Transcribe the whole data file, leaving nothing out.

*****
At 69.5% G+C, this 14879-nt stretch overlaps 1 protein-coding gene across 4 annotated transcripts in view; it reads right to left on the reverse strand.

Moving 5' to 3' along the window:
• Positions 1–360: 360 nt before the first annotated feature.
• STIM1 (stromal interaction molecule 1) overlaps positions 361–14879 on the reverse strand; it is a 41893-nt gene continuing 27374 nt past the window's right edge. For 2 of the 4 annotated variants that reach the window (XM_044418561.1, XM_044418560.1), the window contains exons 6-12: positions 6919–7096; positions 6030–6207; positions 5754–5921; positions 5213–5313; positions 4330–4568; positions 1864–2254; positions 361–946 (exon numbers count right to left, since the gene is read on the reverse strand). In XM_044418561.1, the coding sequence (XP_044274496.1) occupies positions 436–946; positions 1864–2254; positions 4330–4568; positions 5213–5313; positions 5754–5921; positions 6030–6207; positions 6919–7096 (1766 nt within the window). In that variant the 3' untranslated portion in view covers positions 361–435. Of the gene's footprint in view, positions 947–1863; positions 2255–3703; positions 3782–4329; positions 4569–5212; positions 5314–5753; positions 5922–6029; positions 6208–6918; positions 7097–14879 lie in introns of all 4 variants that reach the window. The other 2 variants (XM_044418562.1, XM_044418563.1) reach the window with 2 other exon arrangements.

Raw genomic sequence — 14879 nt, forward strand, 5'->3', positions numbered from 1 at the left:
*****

At 69.5% G+C, this 14879-nt stretch overlaps 1 protein-coding gene across 4 annotated transcripts in view; it reads right to left on the reverse strand.

Moving 5' to 3' along the window:
• Positions 1–360: 360 nt before the first annotated feature.
• STIM1 (stromal interaction molecule 1) overlaps positions 361–14879 on the reverse strand; it is a 41893-nt gene continuing 27374 nt past the window's right edge. For 2 of the 4 annotated variants that reach the window (XM_044418561.1, XM_044418560.1), the window contains exons 6-12: positions 6919–7096; positions 6030–6207; positions 5754–5921; positions 5213–5313; positions 4330–4568; positions 1864–2254; positions 361–946 (exon numbers count right to left, since the gene is read on the reverse strand). In XM_044418561.1, the coding sequence (XP_044274496.1) occupies positions 436–946; positions 1864–2254; positions 4330–4568; positions 5213–5313; positions 5754–5921; positions 6030–6207; positions 6919–7096 (1766 nt within the window). In that variant the 3' untranslated portion in view covers positions 361–435. Of the gene's footprint in view, positions 947–1863; positions 2255–3703; positions 3782–4329; positions 4569–5212; positions 5314–5753; positions 5922–6029; positions 6208–6918; positions 7097–14879 lie in introns of all 4 variants that reach the window. The other 2 variants (XM_044418562.1, XM_044418563.1) reach the window with 2 other exon arrangements.

Raw genomic sequence — 14879 nt, forward strand, 5'->3', positions numbered from 1 at the left: